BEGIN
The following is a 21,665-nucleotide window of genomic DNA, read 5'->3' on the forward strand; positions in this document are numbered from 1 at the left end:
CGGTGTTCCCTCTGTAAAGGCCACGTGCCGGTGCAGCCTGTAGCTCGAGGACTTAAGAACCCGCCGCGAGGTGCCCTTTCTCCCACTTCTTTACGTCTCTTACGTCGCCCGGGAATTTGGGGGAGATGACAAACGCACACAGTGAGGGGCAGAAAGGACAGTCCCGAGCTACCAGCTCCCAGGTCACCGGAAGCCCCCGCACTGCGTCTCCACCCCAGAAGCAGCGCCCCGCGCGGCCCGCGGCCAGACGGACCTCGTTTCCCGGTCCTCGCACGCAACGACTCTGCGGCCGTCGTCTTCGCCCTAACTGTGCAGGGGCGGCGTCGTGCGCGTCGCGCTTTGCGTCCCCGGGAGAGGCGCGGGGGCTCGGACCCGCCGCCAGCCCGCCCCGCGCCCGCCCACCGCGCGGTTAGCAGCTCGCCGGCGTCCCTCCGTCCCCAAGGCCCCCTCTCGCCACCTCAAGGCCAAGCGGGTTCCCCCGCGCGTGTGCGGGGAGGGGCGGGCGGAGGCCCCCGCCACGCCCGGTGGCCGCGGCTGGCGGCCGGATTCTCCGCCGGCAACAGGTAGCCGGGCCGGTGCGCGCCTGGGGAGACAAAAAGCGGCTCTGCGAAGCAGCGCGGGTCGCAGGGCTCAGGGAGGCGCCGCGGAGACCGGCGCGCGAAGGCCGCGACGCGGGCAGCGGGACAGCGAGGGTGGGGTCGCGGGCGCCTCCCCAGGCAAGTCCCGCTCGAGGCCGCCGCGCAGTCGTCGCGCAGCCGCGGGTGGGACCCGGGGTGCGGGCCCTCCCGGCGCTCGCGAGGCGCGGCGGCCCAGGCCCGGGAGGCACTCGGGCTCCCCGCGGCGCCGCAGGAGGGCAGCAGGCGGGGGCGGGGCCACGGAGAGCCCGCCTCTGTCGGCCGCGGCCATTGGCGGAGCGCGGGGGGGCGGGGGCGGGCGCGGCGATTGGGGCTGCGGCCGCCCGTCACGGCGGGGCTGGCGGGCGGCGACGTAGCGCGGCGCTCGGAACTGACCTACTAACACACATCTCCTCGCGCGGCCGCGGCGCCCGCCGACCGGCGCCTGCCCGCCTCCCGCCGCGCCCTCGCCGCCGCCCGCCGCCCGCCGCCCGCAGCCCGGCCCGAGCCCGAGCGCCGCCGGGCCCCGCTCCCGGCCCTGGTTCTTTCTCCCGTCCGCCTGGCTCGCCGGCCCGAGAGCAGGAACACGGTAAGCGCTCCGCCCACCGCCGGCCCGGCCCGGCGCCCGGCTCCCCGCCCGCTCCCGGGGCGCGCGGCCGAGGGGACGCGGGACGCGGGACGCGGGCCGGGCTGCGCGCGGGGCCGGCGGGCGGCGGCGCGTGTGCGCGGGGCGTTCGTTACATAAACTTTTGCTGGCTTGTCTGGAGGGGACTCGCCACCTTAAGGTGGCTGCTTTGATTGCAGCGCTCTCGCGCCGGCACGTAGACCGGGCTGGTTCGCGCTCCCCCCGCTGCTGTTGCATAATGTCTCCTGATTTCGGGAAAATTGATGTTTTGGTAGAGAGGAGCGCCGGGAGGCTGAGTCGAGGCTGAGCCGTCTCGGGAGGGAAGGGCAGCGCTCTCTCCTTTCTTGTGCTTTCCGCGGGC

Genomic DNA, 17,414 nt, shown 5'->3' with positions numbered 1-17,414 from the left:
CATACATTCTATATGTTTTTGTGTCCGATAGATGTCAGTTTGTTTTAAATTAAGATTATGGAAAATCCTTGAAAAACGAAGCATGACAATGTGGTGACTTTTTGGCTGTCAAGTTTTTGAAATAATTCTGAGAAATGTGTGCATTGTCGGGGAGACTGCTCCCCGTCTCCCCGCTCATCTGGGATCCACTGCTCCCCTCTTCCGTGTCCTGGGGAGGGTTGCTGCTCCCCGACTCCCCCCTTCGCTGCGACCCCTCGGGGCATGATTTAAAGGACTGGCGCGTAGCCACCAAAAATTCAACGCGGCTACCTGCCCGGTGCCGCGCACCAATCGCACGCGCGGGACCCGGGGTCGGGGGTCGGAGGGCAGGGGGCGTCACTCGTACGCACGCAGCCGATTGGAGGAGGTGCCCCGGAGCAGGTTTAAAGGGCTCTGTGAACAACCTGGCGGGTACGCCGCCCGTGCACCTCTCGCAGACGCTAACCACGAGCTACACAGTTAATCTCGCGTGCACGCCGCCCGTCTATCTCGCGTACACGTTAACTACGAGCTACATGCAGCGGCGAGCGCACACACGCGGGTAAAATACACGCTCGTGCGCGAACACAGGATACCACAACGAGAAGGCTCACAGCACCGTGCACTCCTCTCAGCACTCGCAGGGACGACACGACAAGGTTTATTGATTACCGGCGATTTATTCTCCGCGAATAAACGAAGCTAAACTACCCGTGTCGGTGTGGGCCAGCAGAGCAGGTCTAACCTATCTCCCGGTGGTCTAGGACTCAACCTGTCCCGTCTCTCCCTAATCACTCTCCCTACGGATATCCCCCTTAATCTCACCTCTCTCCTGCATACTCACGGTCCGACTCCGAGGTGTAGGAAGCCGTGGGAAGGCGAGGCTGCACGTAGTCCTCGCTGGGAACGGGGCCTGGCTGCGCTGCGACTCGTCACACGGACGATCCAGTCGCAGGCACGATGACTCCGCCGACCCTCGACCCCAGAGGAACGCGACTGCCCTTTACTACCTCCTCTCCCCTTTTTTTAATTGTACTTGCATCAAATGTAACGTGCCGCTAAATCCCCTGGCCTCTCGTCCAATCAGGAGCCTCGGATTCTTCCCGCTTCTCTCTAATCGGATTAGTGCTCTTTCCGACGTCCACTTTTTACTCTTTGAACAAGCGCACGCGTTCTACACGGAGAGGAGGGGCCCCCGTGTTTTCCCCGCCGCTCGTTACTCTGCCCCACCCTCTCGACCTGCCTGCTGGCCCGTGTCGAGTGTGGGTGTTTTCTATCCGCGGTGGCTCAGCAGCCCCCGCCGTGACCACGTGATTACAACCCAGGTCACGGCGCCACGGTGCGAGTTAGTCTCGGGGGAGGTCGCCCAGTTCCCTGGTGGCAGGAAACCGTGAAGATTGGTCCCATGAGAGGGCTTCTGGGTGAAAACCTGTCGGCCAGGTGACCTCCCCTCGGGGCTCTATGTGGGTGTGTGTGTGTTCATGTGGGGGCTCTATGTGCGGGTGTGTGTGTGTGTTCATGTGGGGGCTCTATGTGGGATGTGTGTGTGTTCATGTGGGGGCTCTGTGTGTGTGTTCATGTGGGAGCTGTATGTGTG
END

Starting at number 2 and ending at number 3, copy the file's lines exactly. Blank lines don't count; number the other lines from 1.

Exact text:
CGGTGTTCCCTCTGTAAAGGCCACGTGCCGGTGCAGCCTGTAGCTCGAGGACTTAAGAACCCGCCGCGAGGTGCCCTTTCTCCCACTTCTTTACGTCTCTTACGTCGCCCGGGAATTTGGGGGAGATGACAAACGCACACAGTGAGGGGCAGAAAGGACAGTCCCGAGCTACCAGCTCCCAGGTCACCGGAAGCCCCCGCACTGCGTCTCCACCCCAGAAGCAGCGCCCCGCGCGGCCCGCGGCCAGACGGACCTCGTTTCCCGGTCCTCGCACGCAACGACTCTGCGGCCGTCGTCTTCGCCCTAACTGTGCAGGGGCGGCGTCGTGCGCGTCGCGCTTTGCGTCCCCGGGAGAGGCGCGGGGGCTCGGACCCGCCGCCAGCCCGCCCCGCGCCCGCCCACCGCGCGGTTAGCAGCTCGCCGGCGTCCCTCCGTCCCCAAGGCCCCCTCTCGCCACCTCAAGGCCAAGCGGGTTCCCCCGCGCGTGTGCGGGGAGGGGCGGGCGGAGGCCCCCGCCACGCCCGGTGGCCGCGGCTGGCGGCCGGATTCTCCGCCGGCAACAGGTAGCCGGGCCGGTGCGCGCCTGGGGAGACAAAAAGCGGCTCTGCGAAGCAGCGCGGGTCGCAGGGCTCAGGGAGGCGCCGCGGAGACCGGCGCGCGAAGGCCGCGACGCGGGCAGCGGGACAGCGAGGGTGGGGTCGCGGGCGCCTCCCCAGGCAAGTCCCGCTCGAGGCCGCCGCGCAGTCGTCGCGCAGCCGCGGGTGGGACCCGGGGTGCGGGCCCTCCCGGCGCTCGCGAGGCGCGGCGGCCCAGGCCCGGGAGGCACTCGGGCTCCCCGCGGCGCCGCAGGAGGGCAGCAGGCGGGGGCGGGGCCACGGAGAGCCCGCCTCTGTCGGCCGCGGCCATTGGCGGAGCGCGGGGGGGCGGGGGCGGGCGCGGCGATTGGGGCTGCGGCCGCCCGTCACGGCGGGGCTGGCGGGCGGCGACGTAGCGCGGCGCTCGGAACTGACCTACTAACACACATCTCCTCGCGCGGCCGCGGCGCCCGCCGACCGGCGCCTGCCCGCCTCCCGCCGCGCCCTCGCCGCCGCCCGCCGCCCGCCGCCCGCAGCCCGGCCCGAGCCCGAGCGCCGCCGGGCCCCGCTCCCGGCCCTGGTTCTTTCTCCCGTCCGCCTGGCTCGCCGGCCCGAGAGCAGGAACACGGTAAGCGCTCCGCCCACCGCCGGCCCGGCCCGGCGCCCGGCTCCCCGCCCGCTCCCGGGGCGCGCGGCCGAGGGGACGCGGGACGCGGGACGCGGGCCGGGCTGCGCGCGGGGCCGGCGGGCGGCGGCGCGTGTGCGCGGGGCGTTCGTTACATAAACTTTTGCTGGCTTGTCTGGAGGGGACTCGCCACCTTAAGGTGGCTGCTTTGATTGCAGCGCTCTCGCGCCGGCACGTAGACCGGGCTGGTTCGCGCTCCCCCCGCTGCTGTTGCATAATGTCTCCTGATTTCGGGAAAATTGATGTTTTGGTAGAGAGGAGCGCCGGGAGGCTGAGTCGAGGCTGAGCCGTCTCGGGAGGGAAGGGCAGCGCTCTCTCCTTTCTTGTGCTTTCCGCGGGC

Genomic DNA, 17,414 nt, shown 5'->3' with positions numbered 1-17,414 from the left: